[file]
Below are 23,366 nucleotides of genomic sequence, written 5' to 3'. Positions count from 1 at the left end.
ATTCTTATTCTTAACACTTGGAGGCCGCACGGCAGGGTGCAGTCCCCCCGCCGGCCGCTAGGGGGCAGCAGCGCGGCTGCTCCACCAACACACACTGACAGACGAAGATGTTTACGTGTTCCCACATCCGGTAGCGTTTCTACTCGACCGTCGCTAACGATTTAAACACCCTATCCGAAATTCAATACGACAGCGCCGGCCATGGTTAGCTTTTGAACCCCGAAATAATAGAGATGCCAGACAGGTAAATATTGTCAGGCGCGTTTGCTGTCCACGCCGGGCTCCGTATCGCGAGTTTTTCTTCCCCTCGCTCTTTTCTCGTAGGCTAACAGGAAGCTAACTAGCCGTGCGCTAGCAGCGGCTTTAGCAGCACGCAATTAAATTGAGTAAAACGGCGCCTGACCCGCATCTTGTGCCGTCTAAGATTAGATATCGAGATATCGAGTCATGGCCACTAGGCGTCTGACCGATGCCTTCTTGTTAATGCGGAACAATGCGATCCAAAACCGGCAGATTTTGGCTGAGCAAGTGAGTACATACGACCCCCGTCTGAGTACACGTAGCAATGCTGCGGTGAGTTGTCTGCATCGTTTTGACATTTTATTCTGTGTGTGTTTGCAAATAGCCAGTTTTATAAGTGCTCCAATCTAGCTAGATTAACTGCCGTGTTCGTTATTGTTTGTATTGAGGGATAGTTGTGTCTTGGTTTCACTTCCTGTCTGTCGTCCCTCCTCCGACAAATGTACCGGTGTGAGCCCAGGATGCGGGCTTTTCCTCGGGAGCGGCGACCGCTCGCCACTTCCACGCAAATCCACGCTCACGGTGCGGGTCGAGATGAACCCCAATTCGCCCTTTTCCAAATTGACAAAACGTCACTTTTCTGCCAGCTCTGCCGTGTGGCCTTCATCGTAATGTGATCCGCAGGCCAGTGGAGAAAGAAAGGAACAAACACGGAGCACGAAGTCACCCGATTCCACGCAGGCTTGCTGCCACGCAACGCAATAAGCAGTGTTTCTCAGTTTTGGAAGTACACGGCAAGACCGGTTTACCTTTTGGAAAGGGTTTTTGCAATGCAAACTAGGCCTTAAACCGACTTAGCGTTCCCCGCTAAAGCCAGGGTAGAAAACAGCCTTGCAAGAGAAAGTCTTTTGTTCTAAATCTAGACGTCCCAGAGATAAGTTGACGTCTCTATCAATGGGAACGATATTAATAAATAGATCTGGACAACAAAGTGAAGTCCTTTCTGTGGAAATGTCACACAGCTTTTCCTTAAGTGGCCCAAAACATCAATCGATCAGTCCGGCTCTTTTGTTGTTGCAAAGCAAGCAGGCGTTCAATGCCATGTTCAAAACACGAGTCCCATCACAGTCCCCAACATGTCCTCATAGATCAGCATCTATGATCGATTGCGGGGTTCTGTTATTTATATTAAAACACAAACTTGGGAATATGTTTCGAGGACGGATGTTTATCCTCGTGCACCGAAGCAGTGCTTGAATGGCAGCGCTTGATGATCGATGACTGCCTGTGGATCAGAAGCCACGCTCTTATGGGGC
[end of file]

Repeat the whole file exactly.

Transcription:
Below are 23,366 nucleotides of genomic sequence, written 5' to 3'. Positions count from 1 at the left end.
ATTCTTATTCTTAACACTTGGAGGCCGCACGGCAGGGTGCAGTCCCCCCGCCGGCCGCTAGGGGGCAGCAGCGCGGCTGCTCCACCAACACACACTGACAGACGAAGATGTTTACGTGTTCCCACATCCGGTAGCGTTTCTACTCGACCGTCGCTAACGATTTAAACACCCTATCCGAAATTCAATACGACAGCGCCGGCCATGGTTAGCTTTTGAACCCCGAAATAATAGAGATGCCAGACAGGTAAATATTGTCAGGCGCGTTTGCTGTCCACGCCGGGCTCCGTATCGCGAGTTTTTCTTCCCCTCGCTCTTTTCTCGTAGGCTAACAGGAAGCTAACTAGCCGTGCGCTAGCAGCGGCTTTAGCAGCACGCAATTAAATTGAGTAAAACGGCGCCTGACCCGCATCTTGTGCCGTCTAAGATTAGATATCGAGATATCGAGTCATGGCCACTAGGCGTCTGACCGATGCCTTCTTGTTAATGCGGAACAATGCGATCCAAAACCGGCAGATTTTGGCTGAGCAAGTGAGTACATACGACCCCCGTCTGAGTACACGTAGCAATGCTGCGGTGAGTTGTCTGCATCGTTTTGACATTTTATTCTGTGTGTGTTTGCAAATAGCCAGTTTTATAAGTGCTCCAATCTAGCTAGATTAACTGCCGTGTTCGTTATTGTTTGTATTGAGGGATAGTTGTGTCTTGGTTTCACTTCCTGTCTGTCGTCCCTCCTCCGACAAATGTACCGGTGTGAGCCCAGGATGCGGGCTTTTCCTCGGGAGCGGCGACCGCTCGCCACTTCCACGCAAATCCACGCTCACGGTGCGGGTCGAGATGAACCCCAATTCGCCCTTTTCCAAATTGACAAAACGTCACTTTTCTGCCAGCTCTGCCGTGTGGCCTTCATCGTAATGTGATCCGCAGGCCAGTGGAGAAAGAAAGGAACAAACACGGAGCACGAAGTCACCCGATTCCACGCAGGCTTGCTGCCACGCAACGCAATAAGCAGTGTTTCTCAGTTTTGGAAGTACACGGCAAGACCGGTTTACCTTTTGGAAAGGGTTTTTGCAATGCAAACTAGGCCTTAAACCGACTTAGCGTTCCCCGCTAAAGCCAGGGTAGAAAACAGCCTTGCAAGAGAAAGTCTTTTGTTCTAAATCTAGACGTCCCAGAGATAAGTTGACGTCTCTATCAATGGGAACGATATTAATAAATAGATCTGGACAACAAAGTGAAGTCCTTTCTGTGGAAATGTCACACAGCTTTTCCTTAAGTGGCCCAAAACATCAATCGATCAGTCCGGCTCTTTTGTTGTTGCAAAGCAAGCAGGCGTTCAATGCCATGTTCAAAACACGAGTCCCATCACAGTCCCCAACATGTCCTCATAGATCAGCATCTATGATCGATTGCGGGGTTCTGTTATTTATATTAAAACACAAACTTGGGAATATGTTTCGAGGACGGATGTTTATCCTCGTGCACCGAAGCAGTGCTTGAATGGCAGCGCTTGATGATCGATGACTGCCTGTGGATCAGAAGCCACGCTCTTATGGGGC